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Advice to my younger self
Miami partner Angela Daker

April 2024: Angela Daker has just started a new role as Pro Bono Partner, based in our Miami office. She previously was a partner in the Americas Commercial Litigation group. She looks back at her career and shares what she wishes she had known.

Don't stay in your lane
When you're starting out, you can feel pressure to excel at the task in front of you. But it's really important to make time to stay curious and connected with others in the Firm. Have a coffee with someone who works in a totally different area or office. Attend events or seminars that are outside of your immediate field. You'll pick up knowledge and contacts that will make you a better and more well-rounded lawyer.

You can pivot your experience to new areas
When I first joined the Firm, I worked in white collar litigation. When the partner I worked primarily with left, there was no longer any partners who did white collar work in Miami. But I stayed and adapted my skills to commercial litigation.

I was able to transfer my skills to a new area and present my background as a positive; I'd actually been in the courtroom, done complex investigations and been in front of a judge already. Later, as a new partner, I was able to jump in to work with the Antitrust team when they were busy. Again, it was a new area, but I had relevant experience and adaptable.

Know when to ask for help
I don't like to ask people for help or to say I don't know something. But as I've gotten older, it's easier. Now I have no problem sitting in on an important call, asking the other party to explain what they're talking about. When I was younger, I thought everybody else knew everything. I would spend too much time trying to fill in the gaps.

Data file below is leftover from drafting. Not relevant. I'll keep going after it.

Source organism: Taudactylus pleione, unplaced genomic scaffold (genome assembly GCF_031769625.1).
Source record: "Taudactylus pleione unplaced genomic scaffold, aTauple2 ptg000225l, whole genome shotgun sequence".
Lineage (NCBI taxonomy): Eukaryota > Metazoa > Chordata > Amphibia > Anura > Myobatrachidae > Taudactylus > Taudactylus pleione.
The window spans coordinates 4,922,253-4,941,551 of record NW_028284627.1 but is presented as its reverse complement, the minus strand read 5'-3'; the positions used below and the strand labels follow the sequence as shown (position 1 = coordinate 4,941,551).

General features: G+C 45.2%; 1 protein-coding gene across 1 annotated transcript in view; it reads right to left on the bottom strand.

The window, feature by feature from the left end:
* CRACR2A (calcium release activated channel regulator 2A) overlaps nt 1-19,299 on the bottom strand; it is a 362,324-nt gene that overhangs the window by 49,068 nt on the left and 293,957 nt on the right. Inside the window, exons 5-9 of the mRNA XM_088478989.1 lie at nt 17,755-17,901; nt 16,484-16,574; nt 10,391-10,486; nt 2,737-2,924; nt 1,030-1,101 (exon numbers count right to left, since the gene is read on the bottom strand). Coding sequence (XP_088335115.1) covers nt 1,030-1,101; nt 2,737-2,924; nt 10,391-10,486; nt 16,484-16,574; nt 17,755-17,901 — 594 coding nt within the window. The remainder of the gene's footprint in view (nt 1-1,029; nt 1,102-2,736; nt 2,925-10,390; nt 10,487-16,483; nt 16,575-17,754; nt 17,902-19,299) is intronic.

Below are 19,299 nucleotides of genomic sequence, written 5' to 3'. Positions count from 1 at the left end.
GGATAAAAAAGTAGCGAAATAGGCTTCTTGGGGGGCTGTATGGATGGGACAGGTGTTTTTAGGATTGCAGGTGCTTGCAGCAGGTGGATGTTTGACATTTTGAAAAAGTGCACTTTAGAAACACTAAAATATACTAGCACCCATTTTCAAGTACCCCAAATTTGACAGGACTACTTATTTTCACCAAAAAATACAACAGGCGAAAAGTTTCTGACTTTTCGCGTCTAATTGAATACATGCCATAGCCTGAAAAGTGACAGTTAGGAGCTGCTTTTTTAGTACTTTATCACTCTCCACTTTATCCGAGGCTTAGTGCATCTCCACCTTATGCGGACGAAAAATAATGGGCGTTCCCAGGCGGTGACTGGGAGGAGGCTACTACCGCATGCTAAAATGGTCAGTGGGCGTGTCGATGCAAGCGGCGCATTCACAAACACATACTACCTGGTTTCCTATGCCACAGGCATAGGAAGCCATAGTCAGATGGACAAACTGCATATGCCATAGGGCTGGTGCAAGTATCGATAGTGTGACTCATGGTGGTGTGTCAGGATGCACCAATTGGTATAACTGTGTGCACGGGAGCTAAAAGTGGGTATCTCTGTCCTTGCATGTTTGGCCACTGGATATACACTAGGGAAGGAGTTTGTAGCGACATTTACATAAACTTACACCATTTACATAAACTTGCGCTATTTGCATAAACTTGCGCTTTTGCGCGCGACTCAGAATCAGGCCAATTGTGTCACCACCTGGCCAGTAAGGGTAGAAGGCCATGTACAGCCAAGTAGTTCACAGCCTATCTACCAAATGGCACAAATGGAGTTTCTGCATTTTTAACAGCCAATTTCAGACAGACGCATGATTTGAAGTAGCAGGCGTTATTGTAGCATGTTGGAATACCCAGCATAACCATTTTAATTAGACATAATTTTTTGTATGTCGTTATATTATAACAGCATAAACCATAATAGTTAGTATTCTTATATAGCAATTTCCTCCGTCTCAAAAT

Now I tell my team that I don't expect them to know everything, and they should ask questions. An associate who's a year or two ahead of you will probably have the answer.

Broaden your fan base
The more people you get to know, the more enjoyable and productive your career will be. Find out what they do and make sure they know what you do too. Then when opportunities to collaborate come up, whether it's for a pitch or on a matter, you're someone they know already. It creates more opportunities for you, and it means you bring more to the table as you get more senior and start thinking about partnership.

Diversity means getting people in the door – inclusion is what happens next
As chair of the US Diversity Committee, I can't emphasize enough the importance of feeling included. We can look at the data and see exactly how things are changing in terms of who we hire, and we will keep making progress in terms of the diversity of our people. But it's as important, once we get people through the door, that they feel welcome, supported and empowered and thrive and advance.

Affinity networks drive change and empowerment
They're a key forum for people who share an identity to meet up, to socialize and make contacts, and to share any concerns or challenges. I strongly encourage allies to join too, as appropriate. It's the best way to understand how to support what the network is trying to accomplish. It can be exhausting, to always be the person who is not in the majority who has to be the person advocating for themselves. Allies can help take on that responsibility.

Networking starts with people at your own level
There's often a mistaken belief that "networking" means getting in front of the most important people in the room. And of course, making connections with senior people is important. But your peers from law school or your first firm, they're going to be your opposing counsel, co-counsel or clients in the future. So, invest time in your friendships too.